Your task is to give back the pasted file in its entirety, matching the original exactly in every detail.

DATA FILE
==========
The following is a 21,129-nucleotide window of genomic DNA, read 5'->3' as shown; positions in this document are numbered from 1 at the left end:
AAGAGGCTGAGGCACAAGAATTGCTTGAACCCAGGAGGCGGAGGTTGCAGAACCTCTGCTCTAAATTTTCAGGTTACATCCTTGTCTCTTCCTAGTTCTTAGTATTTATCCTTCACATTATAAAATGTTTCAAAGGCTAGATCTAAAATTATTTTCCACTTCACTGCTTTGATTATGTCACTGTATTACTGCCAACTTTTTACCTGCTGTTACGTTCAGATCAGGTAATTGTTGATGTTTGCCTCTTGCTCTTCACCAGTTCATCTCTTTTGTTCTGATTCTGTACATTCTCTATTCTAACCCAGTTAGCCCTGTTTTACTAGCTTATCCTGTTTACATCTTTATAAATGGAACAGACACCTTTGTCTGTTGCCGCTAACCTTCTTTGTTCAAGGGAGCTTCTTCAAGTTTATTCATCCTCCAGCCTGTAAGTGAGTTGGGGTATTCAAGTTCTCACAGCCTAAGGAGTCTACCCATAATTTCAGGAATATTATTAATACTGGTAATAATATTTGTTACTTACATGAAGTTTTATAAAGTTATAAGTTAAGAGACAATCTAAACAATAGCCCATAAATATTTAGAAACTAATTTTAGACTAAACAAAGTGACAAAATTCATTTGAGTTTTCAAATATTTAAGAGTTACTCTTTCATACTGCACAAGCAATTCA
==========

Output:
The following is a 21,129-nucleotide window of genomic DNA, read 5'->3' as shown; positions in this document are numbered from 1 at the left end:
AAGAGGCTGAGGCACAAGAATTGCTTGAACCCAGGAGGCGGAGGTTGCAGAACCTCTGCTCTAAATTTTCAGGTTACATCCTTGTCTCTTCCTAGTTCTTAGTATTTATCCTTCACATTATAAAATGTTTCAAAGGCTAGATCTAAAATTATTTTCCACTTCACTGCTTTGATTATGTCACTGTATTACTGCCAACTTTTTACCTGCTGTTACGTTCAGATCAGGTAATTGTTGATGTTTGCCTCTTGCTCTTCACCAGTTCATCTCTTTTGTTCTGATTCTGTACATTCTCTATTCTAACCCAGTTAGCCCTGTTTTACTAGCTTATCCTGTTTACATCTTTATAAATGGAACAGACACCTTTGTCTGTTGCCGCTAACCTTCTTTGTTCAAGGGAGCTTCTTCAAGTTTATTCATCCTCCAGCCTGTAAGTGAGTTGGGGTATTCAAGTTCTCACAGCCTAAGGAGTCTACCCATAATTTCAGGAATATTATTAATACTGGTAATAATATTTGTTACTTACATGAAGTTTTATAAAGTTATAAGTTAAGAGACAATCTAAACAATAGCCCATAAATATTTAGAAACTAATTTTAGACTAAACAAAGTGACAAAATTCATTTGAGTTTTCAAATATTTAAGAGTTACTCTTTCATACTGCACAAGCAATTCA